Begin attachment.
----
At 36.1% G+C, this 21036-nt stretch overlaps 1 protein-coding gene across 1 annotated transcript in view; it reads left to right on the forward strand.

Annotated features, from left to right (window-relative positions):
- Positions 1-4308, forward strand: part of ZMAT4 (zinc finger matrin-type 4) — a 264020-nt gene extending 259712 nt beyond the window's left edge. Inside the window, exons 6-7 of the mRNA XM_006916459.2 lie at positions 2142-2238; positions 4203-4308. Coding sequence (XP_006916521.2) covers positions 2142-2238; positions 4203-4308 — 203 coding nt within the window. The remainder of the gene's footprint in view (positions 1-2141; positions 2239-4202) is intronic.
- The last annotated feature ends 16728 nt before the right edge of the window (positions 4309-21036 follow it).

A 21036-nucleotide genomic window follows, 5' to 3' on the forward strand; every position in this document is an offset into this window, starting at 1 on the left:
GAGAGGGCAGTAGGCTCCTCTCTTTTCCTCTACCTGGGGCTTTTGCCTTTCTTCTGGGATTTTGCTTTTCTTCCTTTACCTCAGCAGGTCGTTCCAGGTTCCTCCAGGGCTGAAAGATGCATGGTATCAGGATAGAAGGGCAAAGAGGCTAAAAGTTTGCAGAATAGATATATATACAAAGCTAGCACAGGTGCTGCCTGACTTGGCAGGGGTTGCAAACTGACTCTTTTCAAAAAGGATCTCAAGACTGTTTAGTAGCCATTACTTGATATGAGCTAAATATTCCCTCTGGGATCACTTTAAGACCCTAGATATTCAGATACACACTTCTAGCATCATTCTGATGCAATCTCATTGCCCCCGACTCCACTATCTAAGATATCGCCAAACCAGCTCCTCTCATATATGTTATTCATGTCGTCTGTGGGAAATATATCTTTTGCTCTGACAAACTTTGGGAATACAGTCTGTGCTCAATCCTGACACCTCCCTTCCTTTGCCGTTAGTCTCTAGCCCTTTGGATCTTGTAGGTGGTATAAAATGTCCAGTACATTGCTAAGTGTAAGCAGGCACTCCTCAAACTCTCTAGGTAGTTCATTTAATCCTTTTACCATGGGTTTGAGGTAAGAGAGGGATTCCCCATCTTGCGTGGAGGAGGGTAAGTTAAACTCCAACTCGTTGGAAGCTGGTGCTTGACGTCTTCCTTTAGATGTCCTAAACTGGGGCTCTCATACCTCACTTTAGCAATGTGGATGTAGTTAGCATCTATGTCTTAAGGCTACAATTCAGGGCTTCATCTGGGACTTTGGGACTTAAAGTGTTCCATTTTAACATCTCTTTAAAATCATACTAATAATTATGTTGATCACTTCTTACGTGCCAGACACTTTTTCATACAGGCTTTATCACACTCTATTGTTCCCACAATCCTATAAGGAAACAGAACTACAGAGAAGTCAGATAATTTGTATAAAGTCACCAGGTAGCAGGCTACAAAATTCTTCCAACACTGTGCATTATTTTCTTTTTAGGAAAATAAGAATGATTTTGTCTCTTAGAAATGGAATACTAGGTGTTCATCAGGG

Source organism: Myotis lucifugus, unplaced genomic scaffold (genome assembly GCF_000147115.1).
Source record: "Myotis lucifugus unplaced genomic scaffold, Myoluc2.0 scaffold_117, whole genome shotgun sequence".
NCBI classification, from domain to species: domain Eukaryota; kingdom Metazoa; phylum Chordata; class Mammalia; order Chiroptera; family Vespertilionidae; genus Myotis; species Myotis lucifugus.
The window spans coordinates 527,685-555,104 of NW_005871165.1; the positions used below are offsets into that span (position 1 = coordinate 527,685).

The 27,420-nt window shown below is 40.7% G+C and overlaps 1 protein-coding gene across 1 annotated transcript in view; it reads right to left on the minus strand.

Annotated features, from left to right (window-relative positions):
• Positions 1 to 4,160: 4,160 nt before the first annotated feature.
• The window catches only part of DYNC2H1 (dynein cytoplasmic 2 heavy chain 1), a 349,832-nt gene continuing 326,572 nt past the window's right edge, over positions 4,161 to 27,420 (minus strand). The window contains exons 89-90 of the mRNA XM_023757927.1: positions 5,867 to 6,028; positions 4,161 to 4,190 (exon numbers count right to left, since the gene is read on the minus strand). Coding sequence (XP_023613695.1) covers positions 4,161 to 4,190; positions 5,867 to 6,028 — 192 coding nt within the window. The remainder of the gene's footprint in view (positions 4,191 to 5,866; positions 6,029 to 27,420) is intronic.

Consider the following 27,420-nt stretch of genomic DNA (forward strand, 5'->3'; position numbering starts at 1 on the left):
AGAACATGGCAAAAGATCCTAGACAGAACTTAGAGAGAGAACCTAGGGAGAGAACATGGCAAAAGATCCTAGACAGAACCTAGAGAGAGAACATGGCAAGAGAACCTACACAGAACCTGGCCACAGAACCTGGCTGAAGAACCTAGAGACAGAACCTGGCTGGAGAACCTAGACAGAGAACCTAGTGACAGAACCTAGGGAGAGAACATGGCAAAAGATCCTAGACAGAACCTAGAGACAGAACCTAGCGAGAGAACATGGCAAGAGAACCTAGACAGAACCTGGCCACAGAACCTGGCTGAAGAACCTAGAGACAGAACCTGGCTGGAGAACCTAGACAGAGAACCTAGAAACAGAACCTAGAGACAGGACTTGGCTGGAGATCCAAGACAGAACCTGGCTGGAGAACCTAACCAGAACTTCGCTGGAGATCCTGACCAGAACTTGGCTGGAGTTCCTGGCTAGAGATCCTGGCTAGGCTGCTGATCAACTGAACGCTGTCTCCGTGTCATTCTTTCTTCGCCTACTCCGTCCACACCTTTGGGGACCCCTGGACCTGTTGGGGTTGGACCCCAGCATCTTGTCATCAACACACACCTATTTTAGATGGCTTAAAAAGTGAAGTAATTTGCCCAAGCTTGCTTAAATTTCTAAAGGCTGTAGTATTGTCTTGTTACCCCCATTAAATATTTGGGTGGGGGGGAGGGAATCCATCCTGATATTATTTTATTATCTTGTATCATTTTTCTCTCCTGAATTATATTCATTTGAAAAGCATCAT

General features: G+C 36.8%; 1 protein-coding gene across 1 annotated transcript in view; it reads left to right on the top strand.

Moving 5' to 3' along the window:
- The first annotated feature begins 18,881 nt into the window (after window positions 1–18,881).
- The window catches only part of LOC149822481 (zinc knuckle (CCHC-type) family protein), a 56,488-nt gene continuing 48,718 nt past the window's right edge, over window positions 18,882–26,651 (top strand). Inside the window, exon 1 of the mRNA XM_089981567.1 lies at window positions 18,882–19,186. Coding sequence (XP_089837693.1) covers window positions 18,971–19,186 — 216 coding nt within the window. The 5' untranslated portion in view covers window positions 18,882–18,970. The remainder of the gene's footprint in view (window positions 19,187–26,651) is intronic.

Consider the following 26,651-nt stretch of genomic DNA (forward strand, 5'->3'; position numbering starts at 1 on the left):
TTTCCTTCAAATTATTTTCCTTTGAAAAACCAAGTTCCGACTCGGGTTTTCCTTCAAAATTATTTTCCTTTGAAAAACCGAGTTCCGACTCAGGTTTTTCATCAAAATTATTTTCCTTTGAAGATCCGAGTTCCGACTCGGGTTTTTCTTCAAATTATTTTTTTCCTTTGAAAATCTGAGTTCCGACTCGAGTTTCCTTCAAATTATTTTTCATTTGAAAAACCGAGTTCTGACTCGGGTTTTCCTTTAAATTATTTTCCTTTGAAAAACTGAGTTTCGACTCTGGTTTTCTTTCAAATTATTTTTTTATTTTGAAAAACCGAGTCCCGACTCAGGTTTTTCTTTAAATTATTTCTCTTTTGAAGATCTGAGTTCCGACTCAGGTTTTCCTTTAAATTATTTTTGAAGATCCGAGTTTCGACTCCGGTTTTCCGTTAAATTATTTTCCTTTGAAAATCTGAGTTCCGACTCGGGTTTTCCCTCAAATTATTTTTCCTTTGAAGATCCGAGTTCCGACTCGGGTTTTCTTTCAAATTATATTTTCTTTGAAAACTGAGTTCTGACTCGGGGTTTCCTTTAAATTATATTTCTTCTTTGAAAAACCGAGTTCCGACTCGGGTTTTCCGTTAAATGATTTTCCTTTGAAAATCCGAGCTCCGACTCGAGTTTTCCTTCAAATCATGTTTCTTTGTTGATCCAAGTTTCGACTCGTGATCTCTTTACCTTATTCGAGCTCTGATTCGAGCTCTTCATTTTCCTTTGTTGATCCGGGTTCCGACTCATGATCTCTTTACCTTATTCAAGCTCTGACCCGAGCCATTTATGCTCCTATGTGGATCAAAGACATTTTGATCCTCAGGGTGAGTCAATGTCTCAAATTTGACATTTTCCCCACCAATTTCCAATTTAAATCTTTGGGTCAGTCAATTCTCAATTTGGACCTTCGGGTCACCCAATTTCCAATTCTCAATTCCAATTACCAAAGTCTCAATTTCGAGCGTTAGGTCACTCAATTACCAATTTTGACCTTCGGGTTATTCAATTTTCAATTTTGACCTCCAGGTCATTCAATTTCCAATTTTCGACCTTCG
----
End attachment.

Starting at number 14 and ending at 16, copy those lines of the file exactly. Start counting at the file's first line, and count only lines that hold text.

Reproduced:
• The window catches only part of DYNC2H1 (dynein cytoplasmic 2 heavy chain 1), a 349,832-nt gene continuing 326,572 nt past the window's right edge, over positions 4,161 to 27,420 (minus strand). The window contains exons 89-90 of the mRNA XM_023757927.1: positions 5,867 to 6,028; positions 4,161 to 4,190 (exon numbers count right to left, since the gene is read on the minus strand). Coding sequence (XP_023613695.1) covers positions 4,161 to 4,190; positions 5,867 to 6,028 — 192 coding nt within the window. The remainder of the gene's footprint in view (positions 4,191 to 5,866; positions 6,029 to 27,420) is intronic.

Consider the following 27,420-nt stretch of genomic DNA (forward strand, 5'->3'; position numbering starts at 1 on the left):
AGAACATGGCAAAAGATCCTAGACAGAACTTAGAGAGAGAACCTAGGGAGAGAACATGGCAAAAGATCCTAGACAGAACCTAGAGAGAGAACATGGCAAGAGAACCTACACAGAACCTGGCCACAGAACCTGGCTGAAGAACCTAGAGACAGAACCTGGCTGGAGAACCTAGACAGAGAACCTAGTGACAGAACCTAGGGAGAGAACATGGCAAAAGATCCTAGACAGAACCTAGAGACAGAACCTAGCGAGAGAACATGGCAAGAGAACCTAGACAGAACCTGGCCACAGAACCTGGCTGAAGAACCTAGAGACAGAACCTGGCTGGAGAACCTAGACAGAGAACCTAGAAACAGAACCTAGAGACAGGACTTGGCTGGAGATCCAAGACAGAACCTGGCTGGAGAACCTAACCAGAACTTCGCTGGAGATCCTGACCAGAACTTGGCTGGAGTTCCTGGCTAGAGATCCTGGCTAGGCTGCTGATCAACTGAACGCTGTCTCCGTGTCATTCTTTCTTCGCCTACTCCGTCCACACCTTTGGGGACCCCTGGACCTGTTGGGGTTGGACCCCAGCATCTTGTCATCAACACACACCTATTTTAGATGGCTTAAAAAGTGAAGTAATTTGCCCAAGCTTGCTTAAATTTCTAAAGGCTGTAGTATTGTCTTGTTACCCCCATTAAATATTTGGGTGGGGGGGAGGGAATCCATCCTGATATTATTTTATTATCTTGTATCATTTTTCTCTCCTGAATTATATTCATTTGAAAAGCATCAT